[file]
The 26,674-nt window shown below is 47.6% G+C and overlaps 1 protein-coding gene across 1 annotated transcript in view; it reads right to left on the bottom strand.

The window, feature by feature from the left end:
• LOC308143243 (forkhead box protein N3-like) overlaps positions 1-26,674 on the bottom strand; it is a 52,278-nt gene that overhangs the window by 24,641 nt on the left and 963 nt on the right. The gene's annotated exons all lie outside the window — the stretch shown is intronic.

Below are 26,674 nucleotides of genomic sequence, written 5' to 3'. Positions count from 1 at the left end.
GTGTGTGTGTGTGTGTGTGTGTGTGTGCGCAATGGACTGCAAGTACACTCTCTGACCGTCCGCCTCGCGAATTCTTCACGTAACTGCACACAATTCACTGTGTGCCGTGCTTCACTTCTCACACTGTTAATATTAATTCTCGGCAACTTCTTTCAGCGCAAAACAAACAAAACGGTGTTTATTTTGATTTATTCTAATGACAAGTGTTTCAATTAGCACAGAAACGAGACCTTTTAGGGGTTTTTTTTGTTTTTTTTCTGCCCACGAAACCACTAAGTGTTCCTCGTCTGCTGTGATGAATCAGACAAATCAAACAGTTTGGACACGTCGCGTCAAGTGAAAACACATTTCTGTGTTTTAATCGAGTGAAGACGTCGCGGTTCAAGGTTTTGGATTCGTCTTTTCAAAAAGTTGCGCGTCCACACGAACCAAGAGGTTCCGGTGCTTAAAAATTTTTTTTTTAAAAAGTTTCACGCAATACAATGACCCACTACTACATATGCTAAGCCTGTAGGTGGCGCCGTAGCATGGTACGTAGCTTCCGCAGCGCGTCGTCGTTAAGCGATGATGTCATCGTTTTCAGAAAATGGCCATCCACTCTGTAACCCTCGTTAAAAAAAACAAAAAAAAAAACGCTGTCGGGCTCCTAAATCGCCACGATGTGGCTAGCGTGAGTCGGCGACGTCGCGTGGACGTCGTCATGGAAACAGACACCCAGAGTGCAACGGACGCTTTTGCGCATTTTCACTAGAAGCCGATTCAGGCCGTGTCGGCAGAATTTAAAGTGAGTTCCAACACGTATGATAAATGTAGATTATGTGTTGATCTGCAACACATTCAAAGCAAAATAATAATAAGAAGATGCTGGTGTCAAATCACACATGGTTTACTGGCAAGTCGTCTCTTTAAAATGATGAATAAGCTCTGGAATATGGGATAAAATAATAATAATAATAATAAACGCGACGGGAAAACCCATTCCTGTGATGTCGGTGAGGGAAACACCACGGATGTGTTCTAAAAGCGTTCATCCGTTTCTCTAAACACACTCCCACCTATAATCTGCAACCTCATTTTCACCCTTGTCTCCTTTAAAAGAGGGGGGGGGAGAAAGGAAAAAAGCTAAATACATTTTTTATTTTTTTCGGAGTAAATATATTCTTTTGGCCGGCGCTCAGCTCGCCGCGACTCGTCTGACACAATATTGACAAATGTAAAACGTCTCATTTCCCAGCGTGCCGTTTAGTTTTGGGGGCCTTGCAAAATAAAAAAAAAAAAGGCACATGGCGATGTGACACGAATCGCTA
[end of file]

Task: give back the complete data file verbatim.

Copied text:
The 26,674-nt window shown below is 47.6% G+C and overlaps 1 protein-coding gene across 1 annotated transcript in view; it reads right to left on the bottom strand.

The window, feature by feature from the left end:
• LOC308143243 (forkhead box protein N3-like) overlaps positions 1-26,674 on the bottom strand; it is a 52,278-nt gene that overhangs the window by 24,641 nt on the left and 963 nt on the right. The gene's annotated exons all lie outside the window — the stretch shown is intronic.

Below are 26,674 nucleotides of genomic sequence, written 5' to 3'. Positions count from 1 at the left end.
GTGTGTGTGTGTGTGTGTGTGTGTGTGCGCAATGGACTGCAAGTACACTCTCTGACCGTCCGCCTCGCGAATTCTTCACGTAACTGCACACAATTCACTGTGTGCCGTGCTTCACTTCTCACACTGTTAATATTAATTCTCGGCAACTTCTTTCAGCGCAAAACAAACAAAACGGTGTTTATTTTGATTTATTCTAATGACAAGTGTTTCAATTAGCACAGAAACGAGACCTTTTAGGGGTTTTTTTTGTTTTTTTTCTGCCCACGAAACCACTAAGTGTTCCTCGTCTGCTGTGATGAATCAGACAAATCAAACAGTTTGGACACGTCGCGTCAAGTGAAAACACATTTCTGTGTTTTAATCGAGTGAAGACGTCGCGGTTCAAGGTTTTGGATTCGTCTTTTCAAAAAGTTGCGCGTCCACACGAACCAAGAGGTTCCGGTGCTTAAAAATTTTTTTTTTAAAAAGTTTCACGCAATACAATGACCCACTACTACATATGCTAAGCCTGTAGGTGGCGCCGTAGCATGGTACGTAGCTTCCGCAGCGCGTCGTCGTTAAGCGATGATGTCATCGTTTTCAGAAAATGGCCATCCACTCTGTAACCCTCGTTAAAAAAAACAAAAAAAAAAACGCTGTCGGGCTCCTAAATCGCCACGATGTGGCTAGCGTGAGTCGGCGACGTCGCGTGGACGTCGTCATGGAAACAGACACCCAGAGTGCAACGGACGCTTTTGCGCATTTTCACTAGAAGCCGATTCAGGCCGTGTCGGCAGAATTTAAAGTGAGTTCCAACACGTATGATAAATGTAGATTATGTGTTGATCTGCAACACATTCAAAGCAAAATAATAATAAGAAGATGCTGGTGTCAAATCACACATGGTTTACTGGCAAGTCGTCTCTTTAAAATGATGAATAAGCTCTGGAATATGGGATAAAATAATAATAATAATAATAAACGCGACGGGAAAACCCATTCCTGTGATGTCGGTGAGGGAAACACCACGGATGTGTTCTAAAAGCGTTCATCCGTTTCTCTAAACACACTCCCACCTATAATCTGCAACCTCATTTTCACCCTTGTCTCCTTTAAAAGAGGGGGGGGGAGAAAGGAAAAAAGCTAAATACATTTTTTATTTTTTTCGGAGTAAATATATTCTTTTGGCCGGCGCTCAGCTCGCCGCGACTCGTCTGACACAATATTGACAAATGTAAAACGTCTCATTTCCCAGCGTGCCGTTTAGTTTTGGGGGCCTTGCAAAATAAAAAAAAAAAAGGCACATGGCGATGTGACACGAATCGCTA